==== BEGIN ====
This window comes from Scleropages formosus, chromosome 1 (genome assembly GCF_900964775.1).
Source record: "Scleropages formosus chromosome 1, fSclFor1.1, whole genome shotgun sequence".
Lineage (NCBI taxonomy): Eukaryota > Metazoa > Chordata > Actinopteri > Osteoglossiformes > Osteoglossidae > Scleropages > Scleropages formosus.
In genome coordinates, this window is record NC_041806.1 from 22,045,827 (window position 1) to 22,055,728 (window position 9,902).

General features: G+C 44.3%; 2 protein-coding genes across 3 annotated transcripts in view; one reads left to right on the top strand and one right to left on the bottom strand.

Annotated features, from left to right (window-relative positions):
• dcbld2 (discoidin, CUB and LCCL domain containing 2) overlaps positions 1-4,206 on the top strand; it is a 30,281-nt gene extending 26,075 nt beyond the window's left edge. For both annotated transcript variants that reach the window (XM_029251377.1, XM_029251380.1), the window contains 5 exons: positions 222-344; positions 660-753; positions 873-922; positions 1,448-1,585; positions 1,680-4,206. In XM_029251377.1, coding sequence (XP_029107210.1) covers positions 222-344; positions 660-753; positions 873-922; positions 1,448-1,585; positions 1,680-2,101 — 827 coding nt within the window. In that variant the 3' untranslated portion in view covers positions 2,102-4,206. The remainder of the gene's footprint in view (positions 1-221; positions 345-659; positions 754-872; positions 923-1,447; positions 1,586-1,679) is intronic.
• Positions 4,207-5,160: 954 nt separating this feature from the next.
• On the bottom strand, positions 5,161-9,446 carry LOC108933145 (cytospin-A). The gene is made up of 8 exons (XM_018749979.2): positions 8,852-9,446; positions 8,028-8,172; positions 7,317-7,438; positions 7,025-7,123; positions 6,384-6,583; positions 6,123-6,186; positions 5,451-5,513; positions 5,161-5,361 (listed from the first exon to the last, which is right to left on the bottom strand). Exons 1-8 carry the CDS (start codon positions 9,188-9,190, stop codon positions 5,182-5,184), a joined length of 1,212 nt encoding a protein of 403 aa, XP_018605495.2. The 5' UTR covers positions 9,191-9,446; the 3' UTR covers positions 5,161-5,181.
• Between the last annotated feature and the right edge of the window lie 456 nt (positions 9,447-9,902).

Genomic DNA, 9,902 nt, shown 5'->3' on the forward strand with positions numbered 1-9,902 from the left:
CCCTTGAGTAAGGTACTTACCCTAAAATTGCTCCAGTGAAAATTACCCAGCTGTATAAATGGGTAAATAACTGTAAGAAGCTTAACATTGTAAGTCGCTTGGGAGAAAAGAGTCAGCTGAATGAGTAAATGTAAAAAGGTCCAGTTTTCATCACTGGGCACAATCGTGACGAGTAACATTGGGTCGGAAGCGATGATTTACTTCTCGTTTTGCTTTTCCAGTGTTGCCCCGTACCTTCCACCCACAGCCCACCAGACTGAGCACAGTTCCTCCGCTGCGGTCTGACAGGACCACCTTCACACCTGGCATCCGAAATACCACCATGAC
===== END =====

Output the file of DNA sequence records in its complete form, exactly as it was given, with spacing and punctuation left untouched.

This window comes from Scleropages formosus, chromosome 1 (genome assembly GCF_900964775.1).
Source record: "Scleropages formosus chromosome 1, fSclFor1.1, whole genome shotgun sequence".
Lineage (NCBI taxonomy): Eukaryota > Metazoa > Chordata > Actinopteri > Osteoglossiformes > Osteoglossidae > Scleropages > Scleropages formosus.
In genome coordinates, this window is record NC_041806.1 from 22,045,827 (window position 1) to 22,055,728 (window position 9,902).

General features: G+C 44.3%; 2 protein-coding genes across 3 annotated transcripts in view; one reads left to right on the top strand and one right to left on the bottom strand.

Annotated features, from left to right (window-relative positions):
• dcbld2 (discoidin, CUB and LCCL domain containing 2) overlaps positions 1-4,206 on the top strand; it is a 30,281-nt gene extending 26,075 nt beyond the window's left edge. For both annotated transcript variants that reach the window (XM_029251377.1, XM_029251380.1), the window contains 5 exons: positions 222-344; positions 660-753; positions 873-922; positions 1,448-1,585; positions 1,680-4,206. In XM_029251377.1, coding sequence (XP_029107210.1) covers positions 222-344; positions 660-753; positions 873-922; positions 1,448-1,585; positions 1,680-2,101 — 827 coding nt within the window. In that variant the 3' untranslated portion in view covers positions 2,102-4,206. The remainder of the gene's footprint in view (positions 1-221; positions 345-659; positions 754-872; positions 923-1,447; positions 1,586-1,679) is intronic.
• Positions 4,207-5,160: 954 nt separating this feature from the next.
• On the bottom strand, positions 5,161-9,446 carry LOC108933145 (cytospin-A). The gene is made up of 8 exons (XM_018749979.2): positions 8,852-9,446; positions 8,028-8,172; positions 7,317-7,438; positions 7,025-7,123; positions 6,384-6,583; positions 6,123-6,186; positions 5,451-5,513; positions 5,161-5,361 (listed from the first exon to the last, which is right to left on the bottom strand). Exons 1-8 carry the CDS (start codon positions 9,188-9,190, stop codon positions 5,182-5,184), a joined length of 1,212 nt encoding a protein of 403 aa, XP_018605495.2. The 5' UTR covers positions 9,191-9,446; the 3' UTR covers positions 5,161-5,181.
• Between the last annotated feature and the right edge of the window lie 456 nt (positions 9,447-9,902).

Genomic DNA, 9,902 nt, shown 5'->3' on the forward strand with positions numbered 1-9,902 from the left:
CCCTTGAGTAAGGTACTTACCCTAAAATTGCTCCAGTGAAAATTACCCAGCTGTATAAATGGGTAAATAACTGTAAGAAGCTTAACATTGTAAGTCGCTTGGGAGAAAAGAGTCAGCTGAATGAGTAAATGTAAAAAGGTCCAGTTTTCATCACTGGGCACAATCGTGACGAGTAACATTGGGTCGGAAGCGATGATTTACTTCTCGTTTTGCTTTTCCAGTGTTGCCCCGTACCTTCCACCCACAGCCCACCAGACTGAGCACAGTTCCTCCGCTGCGGTCTGACAGGACCACCTTCACACCTGGCATCCGAAATACCACCATGAC